T-Mobile completely overhauled their cell phone plans today, droppping 'myFaves' and simplifying to just 3 plans each for individual and family plans. The highlight is a new low-water price point for contract unlimited voice service -- just $59.99 for one line and $99.99 for a two-line family plan. All plans include unlimited mobile-to-mobile and free nights and weekends. On a per-line basis, unlimited text messaging is $10.00. The optional data feature is an addit
T-Mobile has launched a number of improvements to its single and family calling plans, including its very popular myFaves plans. Already offering an attractive number of minutes at each price point (vs. its national competitors AT&T, Sprint, and Verizon), these changes further separate it from the pack.
According to RCR News (subscription may be required to read), T-Mobile is now offering a $50 unlimited calling plan to all existing customers who have been with them for 22 months or longer. No additional contract extension is required.
Earlier this fall, T-Mobile introduced a series of myFaves rate plans, providing unlimited calling to any 5 numbers that the subscriber selects. These numbers need not be T-Mobile subscribers, nor do they have to be cell phone numbers.
Sounds good right?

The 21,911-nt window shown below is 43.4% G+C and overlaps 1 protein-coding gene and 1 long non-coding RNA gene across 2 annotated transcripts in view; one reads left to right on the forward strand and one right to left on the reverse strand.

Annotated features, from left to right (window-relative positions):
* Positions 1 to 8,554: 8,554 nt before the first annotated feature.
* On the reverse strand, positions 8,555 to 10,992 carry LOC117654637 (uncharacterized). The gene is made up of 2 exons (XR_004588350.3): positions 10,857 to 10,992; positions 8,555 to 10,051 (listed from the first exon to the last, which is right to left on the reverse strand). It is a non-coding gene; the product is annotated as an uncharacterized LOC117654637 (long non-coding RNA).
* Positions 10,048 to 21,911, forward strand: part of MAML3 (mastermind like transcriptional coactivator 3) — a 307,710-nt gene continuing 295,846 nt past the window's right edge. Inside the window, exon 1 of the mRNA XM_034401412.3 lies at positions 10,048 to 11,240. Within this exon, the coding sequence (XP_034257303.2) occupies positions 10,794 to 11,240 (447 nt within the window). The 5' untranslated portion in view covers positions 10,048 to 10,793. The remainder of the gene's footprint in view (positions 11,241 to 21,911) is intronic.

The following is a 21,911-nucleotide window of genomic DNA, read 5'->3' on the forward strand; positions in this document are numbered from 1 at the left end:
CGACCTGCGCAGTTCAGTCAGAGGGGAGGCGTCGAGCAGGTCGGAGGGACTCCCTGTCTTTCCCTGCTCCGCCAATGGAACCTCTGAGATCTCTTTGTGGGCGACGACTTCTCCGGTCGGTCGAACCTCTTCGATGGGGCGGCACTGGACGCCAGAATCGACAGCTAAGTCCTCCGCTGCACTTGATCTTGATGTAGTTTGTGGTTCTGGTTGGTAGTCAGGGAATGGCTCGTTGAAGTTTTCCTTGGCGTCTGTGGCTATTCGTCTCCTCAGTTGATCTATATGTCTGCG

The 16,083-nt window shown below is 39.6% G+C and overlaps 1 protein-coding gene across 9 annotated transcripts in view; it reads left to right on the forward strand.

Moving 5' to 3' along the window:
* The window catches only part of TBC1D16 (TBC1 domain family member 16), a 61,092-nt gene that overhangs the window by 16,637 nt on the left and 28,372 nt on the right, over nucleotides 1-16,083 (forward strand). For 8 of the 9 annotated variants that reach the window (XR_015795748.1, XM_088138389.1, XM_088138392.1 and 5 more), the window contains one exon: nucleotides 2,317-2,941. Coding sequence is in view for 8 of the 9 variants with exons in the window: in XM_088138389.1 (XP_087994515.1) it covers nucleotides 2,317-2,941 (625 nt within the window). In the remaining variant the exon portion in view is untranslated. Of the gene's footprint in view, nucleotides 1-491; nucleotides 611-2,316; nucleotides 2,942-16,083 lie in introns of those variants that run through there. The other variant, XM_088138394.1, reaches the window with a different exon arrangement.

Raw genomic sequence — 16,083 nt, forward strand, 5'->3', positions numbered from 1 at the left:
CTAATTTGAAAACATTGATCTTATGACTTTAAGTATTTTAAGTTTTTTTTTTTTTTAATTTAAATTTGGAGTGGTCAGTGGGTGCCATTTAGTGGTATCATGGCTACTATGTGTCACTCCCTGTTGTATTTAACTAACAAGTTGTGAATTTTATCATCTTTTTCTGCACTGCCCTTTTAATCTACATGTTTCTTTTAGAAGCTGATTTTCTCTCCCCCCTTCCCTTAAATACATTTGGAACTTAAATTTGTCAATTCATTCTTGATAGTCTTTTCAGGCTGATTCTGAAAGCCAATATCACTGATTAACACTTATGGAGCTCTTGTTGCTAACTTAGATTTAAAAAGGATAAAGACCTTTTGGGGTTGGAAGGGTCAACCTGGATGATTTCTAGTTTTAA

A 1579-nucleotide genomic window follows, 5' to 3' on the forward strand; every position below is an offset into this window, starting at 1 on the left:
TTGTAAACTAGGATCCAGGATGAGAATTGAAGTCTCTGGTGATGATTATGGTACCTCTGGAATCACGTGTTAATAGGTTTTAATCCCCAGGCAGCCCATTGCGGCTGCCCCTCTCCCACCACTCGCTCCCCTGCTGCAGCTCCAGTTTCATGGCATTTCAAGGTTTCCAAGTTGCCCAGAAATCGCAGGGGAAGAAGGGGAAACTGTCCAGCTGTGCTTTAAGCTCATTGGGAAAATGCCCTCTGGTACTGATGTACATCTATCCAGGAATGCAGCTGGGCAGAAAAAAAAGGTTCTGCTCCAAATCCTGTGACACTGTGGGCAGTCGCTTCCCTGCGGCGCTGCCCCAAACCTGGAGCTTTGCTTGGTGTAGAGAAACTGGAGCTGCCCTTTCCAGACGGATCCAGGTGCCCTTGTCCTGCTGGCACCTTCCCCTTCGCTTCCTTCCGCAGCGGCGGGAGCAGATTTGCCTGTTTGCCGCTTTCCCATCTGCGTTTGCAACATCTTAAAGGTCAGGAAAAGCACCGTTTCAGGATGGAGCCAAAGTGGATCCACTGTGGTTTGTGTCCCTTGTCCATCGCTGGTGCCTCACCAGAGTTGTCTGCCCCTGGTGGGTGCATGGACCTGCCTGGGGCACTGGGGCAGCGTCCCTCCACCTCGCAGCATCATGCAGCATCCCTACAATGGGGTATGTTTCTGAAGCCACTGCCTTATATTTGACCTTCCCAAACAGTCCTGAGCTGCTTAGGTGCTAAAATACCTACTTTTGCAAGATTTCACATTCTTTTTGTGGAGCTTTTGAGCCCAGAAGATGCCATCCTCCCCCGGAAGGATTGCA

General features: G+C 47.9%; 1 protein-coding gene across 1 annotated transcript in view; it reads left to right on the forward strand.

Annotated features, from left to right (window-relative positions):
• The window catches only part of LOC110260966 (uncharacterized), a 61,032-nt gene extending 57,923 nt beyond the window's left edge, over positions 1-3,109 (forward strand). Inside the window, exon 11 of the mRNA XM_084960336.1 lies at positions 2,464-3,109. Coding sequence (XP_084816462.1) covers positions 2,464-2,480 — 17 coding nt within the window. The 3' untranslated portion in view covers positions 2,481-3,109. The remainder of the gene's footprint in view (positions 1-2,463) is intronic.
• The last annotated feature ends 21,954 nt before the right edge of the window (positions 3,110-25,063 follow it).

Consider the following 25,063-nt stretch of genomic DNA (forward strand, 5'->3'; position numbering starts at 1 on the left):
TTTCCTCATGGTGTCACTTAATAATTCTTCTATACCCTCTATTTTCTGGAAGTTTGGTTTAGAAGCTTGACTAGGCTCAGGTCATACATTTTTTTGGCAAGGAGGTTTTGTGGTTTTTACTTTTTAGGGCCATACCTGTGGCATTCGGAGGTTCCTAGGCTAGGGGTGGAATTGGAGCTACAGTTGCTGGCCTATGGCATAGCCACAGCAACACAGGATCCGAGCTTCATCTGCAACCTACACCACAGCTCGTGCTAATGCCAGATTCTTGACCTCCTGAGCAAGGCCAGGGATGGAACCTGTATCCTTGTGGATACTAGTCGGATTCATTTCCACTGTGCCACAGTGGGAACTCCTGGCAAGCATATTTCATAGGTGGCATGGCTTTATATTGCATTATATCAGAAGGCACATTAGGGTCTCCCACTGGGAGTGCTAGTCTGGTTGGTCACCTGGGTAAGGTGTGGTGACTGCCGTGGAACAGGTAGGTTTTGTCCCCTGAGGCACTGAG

For those that call a few people frequently, these plans may save money. However, for most, we would recommend sticking with one of the traditional T-Mobile plans (those without myFaves in the name). Two reasons:
Later this year, T-Mobile is expected to roll out plans for a new generation of cell phones, ones that work on both cellular networks and the Internet (via wireless / WiFi connectivity). The idea is that when a person is in a WiFi area, they will use the Internet for their voice calls; saving their plans's anytime cellular minutes for when they are in an area where a connection isn't available. The incremental charge for this service, beyond the cellular plan cost, will likely be pretty nominal.
This year has seen a number of 'stealth' price increases by the largest wireless carriers. The stealth part comes in because the way the carriers have done this is by reducing the number of plan options. For example, Cingular & Verizon have nothing between 450 and 900 minutes. Since many people fall inbetween there, the choice is to take the lower plan ($40) and pay overage, or the higher plan for $60 a month. The net effect is higher average bills.